The Huffington Post has revealed Siri’s history. The article says, “In 2003, the agency’s investment arm, DARPA, tapped the non-profit research institute SRI International to lead a five-year, 500-person effort to build a virtual assistant, one the government hoped might yield software to help military commanders with both information overload and office chores. Although it wasn’t the project’s mission, this helper, the Cognitive Assistant that Learns and Organizes, or CALO, would ultimately provide the inspiration and model for Siri.”
Sadly, at the time, people found the project to be “a dumb idea,” but it would eventually find its way on mobile phones.
It was Verizon who saw the potential of Siri, which made it decide to make a deal with Siri’s makers to make it a default app for its Android phones. Siri would have been an Android default if not for Apple.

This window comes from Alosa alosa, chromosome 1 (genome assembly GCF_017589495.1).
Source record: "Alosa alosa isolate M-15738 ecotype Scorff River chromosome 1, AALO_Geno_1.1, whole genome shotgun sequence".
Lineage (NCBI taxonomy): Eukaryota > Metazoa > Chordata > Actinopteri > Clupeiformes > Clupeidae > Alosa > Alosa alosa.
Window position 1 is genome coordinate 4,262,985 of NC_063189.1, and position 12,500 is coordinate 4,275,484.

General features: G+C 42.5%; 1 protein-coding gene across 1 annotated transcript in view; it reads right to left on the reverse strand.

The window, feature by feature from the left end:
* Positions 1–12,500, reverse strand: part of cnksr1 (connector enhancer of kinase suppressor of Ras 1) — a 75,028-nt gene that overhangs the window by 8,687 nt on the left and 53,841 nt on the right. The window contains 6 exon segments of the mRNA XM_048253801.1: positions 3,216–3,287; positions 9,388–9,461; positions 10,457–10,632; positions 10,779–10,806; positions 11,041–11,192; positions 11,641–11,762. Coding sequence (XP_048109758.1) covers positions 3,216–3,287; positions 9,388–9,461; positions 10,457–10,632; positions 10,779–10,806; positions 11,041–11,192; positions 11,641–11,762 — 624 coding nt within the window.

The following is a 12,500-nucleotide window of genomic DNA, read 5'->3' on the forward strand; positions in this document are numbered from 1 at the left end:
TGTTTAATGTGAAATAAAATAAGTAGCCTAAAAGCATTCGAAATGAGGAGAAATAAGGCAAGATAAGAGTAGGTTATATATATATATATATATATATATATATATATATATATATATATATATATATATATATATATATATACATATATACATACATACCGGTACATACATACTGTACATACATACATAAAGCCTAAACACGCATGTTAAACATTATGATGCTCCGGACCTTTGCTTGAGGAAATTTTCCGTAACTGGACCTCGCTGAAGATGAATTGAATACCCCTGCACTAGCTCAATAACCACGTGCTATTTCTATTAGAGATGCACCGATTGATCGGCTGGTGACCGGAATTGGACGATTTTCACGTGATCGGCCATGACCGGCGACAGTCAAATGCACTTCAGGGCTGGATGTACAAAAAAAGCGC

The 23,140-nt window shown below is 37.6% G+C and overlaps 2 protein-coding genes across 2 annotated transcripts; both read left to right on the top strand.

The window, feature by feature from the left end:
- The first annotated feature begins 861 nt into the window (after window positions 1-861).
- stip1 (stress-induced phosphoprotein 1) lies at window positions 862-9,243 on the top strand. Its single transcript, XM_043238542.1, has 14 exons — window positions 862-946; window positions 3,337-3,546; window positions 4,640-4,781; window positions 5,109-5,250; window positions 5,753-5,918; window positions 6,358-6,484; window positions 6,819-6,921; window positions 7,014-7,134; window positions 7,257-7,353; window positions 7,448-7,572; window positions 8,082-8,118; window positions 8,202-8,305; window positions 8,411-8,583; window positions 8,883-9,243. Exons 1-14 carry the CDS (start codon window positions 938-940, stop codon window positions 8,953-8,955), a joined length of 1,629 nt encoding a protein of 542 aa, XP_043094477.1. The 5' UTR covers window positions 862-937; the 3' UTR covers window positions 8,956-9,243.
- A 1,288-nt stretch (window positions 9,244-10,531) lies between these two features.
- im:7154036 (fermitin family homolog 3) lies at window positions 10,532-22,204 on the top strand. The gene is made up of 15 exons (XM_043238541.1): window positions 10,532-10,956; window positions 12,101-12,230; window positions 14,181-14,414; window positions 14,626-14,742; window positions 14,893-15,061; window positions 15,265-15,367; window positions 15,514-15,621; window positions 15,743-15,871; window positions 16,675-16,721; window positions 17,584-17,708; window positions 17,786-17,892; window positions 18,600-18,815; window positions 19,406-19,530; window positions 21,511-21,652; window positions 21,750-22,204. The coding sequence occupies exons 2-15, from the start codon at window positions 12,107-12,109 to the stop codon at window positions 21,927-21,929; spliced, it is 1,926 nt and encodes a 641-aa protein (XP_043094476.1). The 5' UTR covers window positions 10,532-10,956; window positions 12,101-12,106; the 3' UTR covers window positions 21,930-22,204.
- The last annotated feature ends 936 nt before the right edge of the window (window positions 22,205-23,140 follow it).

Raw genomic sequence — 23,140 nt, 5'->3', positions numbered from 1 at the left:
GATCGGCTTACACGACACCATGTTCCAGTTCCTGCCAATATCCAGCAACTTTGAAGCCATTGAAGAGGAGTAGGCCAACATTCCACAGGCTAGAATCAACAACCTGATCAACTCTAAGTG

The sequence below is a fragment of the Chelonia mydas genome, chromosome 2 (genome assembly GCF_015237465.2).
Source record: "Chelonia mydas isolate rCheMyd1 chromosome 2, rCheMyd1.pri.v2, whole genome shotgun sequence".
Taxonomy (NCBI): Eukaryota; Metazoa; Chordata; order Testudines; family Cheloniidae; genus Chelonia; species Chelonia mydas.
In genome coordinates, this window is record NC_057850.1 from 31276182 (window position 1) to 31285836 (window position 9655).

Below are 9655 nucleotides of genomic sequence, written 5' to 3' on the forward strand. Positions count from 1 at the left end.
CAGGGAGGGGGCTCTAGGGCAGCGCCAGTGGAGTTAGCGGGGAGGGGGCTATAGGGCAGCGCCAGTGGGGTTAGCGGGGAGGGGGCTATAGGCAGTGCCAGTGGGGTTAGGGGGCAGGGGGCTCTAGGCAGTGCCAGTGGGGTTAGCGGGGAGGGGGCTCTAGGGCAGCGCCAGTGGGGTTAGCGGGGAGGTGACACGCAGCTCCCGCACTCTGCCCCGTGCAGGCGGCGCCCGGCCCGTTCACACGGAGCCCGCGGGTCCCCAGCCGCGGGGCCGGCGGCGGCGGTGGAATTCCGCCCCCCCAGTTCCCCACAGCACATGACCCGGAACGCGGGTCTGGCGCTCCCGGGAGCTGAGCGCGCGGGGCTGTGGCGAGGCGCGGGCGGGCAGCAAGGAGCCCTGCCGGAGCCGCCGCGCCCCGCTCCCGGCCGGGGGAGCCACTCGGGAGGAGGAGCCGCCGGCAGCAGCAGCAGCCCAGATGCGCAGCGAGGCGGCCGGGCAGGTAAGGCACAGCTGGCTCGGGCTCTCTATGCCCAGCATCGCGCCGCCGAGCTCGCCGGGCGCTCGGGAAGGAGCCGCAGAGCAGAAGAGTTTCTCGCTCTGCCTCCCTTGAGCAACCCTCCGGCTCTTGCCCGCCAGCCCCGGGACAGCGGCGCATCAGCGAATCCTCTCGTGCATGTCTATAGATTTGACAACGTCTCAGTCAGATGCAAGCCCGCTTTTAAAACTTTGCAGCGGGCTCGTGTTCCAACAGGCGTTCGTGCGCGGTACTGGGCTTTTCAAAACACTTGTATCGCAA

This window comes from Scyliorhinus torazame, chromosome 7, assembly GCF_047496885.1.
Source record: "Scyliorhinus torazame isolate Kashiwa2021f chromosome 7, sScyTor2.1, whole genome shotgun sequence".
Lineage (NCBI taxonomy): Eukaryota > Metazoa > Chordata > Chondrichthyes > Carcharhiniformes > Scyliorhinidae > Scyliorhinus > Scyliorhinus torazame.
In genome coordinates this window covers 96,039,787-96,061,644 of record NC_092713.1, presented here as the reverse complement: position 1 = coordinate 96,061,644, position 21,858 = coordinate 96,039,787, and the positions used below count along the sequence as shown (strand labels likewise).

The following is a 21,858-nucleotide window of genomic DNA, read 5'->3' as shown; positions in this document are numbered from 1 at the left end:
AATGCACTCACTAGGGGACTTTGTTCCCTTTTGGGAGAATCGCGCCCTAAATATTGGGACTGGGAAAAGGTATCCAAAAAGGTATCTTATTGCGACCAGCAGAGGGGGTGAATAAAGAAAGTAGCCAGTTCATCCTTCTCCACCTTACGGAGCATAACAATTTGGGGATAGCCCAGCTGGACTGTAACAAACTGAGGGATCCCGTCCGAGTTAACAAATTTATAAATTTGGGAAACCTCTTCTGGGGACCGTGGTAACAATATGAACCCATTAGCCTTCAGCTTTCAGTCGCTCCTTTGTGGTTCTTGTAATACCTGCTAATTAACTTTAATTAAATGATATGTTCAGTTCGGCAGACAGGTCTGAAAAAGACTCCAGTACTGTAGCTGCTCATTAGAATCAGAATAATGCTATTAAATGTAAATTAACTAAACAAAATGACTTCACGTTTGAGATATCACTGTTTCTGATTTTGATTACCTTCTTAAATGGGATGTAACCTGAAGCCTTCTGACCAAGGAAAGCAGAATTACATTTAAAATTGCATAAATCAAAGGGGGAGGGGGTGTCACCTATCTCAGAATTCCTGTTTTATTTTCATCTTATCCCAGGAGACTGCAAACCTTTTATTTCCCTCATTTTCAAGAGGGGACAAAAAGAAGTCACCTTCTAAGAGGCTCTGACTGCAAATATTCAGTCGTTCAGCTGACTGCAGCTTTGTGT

The article reads, “In the fall of 2009, several months before Apple approached Siri, Verizon had signed a deal with the startup to make Siri a default app on all Android phones set to launch in the new year. When Apple swooped in to buy Siri, it insisted on making the assistant exclusive to Apple devices, and nixed the Verizon deal. In the process, it narrowly avoided seeing Siri become a selling point for smartphones powered by its biggest rival, Google. (Somewhere in the vaults of the wireless giant, there are unreleased commercials touting Siri as an Android add-on.)
“Its first and only app had barely been available for two full months. And now Siri — and its future — belonged to Apple.”
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